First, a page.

For example, BMTC should know where exactly to use the additional buses to cater to new crowds, improve its reliability by giving prior information to commuters on bus availability in a route, number of vacant seats, etc. “A high amount of investment is also needed before good public response comes about,” adds Harsha.
Bus priority lanes also need to be enhanced and designed better so that riders can reach their destination faster by bus than by private vehicles.
Harsha suggests that BMTC can also provide tiered services to get better revenue. “For example, there could be more expensive but reliable, comfortable buses specifically for employees going to ITPL from Jayanagar. Instead of providing charter services to companies, BMTC can provide the service by itself and keep the revenue. The employees would switch to these buses because their company buses would be even more expensive.”
Dr Ashish says that BMTC’s focus on profits – which led to decisions like investment in TTMCs and expensive AC buses, and previous fare hikes – along with the lack of priority for bus movement, have contributed to its deteriorating financial health. “Even before COVID, no public transport corporation in the world has maintained a good level of service without government subsidy. So direct government subsidy to BMTC should be a permanent policy, so as to keep services attractive and affordable.”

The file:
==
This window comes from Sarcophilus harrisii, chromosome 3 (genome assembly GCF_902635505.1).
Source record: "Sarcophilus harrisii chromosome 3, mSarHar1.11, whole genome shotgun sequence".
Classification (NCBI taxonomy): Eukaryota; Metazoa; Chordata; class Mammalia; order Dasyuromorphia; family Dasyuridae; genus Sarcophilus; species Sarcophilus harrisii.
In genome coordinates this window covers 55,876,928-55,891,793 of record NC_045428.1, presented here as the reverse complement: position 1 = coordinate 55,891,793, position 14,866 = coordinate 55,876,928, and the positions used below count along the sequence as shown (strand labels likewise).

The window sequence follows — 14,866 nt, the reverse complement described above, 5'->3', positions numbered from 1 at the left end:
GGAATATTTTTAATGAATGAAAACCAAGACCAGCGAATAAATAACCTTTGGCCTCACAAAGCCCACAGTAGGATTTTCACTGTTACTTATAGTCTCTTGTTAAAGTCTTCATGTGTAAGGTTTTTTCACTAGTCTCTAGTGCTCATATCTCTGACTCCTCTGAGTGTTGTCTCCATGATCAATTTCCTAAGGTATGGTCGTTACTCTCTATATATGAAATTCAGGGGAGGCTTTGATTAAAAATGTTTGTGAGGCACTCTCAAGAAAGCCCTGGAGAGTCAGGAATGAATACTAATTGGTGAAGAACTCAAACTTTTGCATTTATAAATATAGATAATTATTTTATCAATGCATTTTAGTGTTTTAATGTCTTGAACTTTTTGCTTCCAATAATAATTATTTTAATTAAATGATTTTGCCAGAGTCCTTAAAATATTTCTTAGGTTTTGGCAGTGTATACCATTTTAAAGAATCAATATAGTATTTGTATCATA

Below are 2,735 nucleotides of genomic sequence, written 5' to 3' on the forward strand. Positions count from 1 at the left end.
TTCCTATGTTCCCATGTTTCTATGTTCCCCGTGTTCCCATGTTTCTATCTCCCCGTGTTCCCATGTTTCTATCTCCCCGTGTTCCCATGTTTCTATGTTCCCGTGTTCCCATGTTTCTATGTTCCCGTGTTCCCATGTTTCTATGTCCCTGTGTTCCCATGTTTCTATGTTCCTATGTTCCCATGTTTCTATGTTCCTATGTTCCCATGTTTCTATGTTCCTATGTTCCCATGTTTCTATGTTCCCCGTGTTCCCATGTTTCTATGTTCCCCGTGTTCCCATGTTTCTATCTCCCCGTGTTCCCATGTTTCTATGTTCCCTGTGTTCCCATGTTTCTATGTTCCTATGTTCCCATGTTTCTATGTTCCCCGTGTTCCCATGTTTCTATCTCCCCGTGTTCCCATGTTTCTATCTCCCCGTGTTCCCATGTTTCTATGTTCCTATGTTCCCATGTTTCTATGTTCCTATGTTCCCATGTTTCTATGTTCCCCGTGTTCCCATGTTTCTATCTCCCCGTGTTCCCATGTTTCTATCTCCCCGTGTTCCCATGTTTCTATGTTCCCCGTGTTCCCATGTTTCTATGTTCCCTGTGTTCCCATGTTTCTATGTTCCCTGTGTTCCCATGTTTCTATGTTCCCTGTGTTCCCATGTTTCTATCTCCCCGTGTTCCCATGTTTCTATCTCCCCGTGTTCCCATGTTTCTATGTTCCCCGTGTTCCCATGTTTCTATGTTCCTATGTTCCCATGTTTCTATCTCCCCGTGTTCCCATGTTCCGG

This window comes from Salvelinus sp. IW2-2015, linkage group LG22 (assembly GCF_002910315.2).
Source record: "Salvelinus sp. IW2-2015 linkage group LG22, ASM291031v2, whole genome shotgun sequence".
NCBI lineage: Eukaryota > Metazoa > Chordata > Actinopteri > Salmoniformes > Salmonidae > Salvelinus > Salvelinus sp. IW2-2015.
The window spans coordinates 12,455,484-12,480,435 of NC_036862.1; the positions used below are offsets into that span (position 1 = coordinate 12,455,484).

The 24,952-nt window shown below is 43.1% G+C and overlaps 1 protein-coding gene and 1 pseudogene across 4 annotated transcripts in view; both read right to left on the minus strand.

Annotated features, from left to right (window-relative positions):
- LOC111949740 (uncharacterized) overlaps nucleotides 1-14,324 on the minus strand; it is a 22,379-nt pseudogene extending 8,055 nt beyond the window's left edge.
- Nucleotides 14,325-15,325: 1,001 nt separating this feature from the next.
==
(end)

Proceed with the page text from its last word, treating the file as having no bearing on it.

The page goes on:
Despite BMTC’s losses over the years, there has been little support from the state government. A February news report in The Hindu quoted BMTC MD C Shikha as saying that the corporation is estimated to suffer losses of Rs 700 crore for 2020-21. The loss in 2019-20 was Rs 540 crore.
To raise loans, monetise land
Shikha says the state government has given sufficient funds to ensure salaries for BMTC staff up until June. “The government has also allocated us Viability Gap Funding of Rs 200 cr in this year’s budget, though of course, more support is needed,” she says. In comparison, BMTC’s operational costs was over Rs 2,600 crore in 2018-19, with the majority of costs going towards salary payments and fuel costs.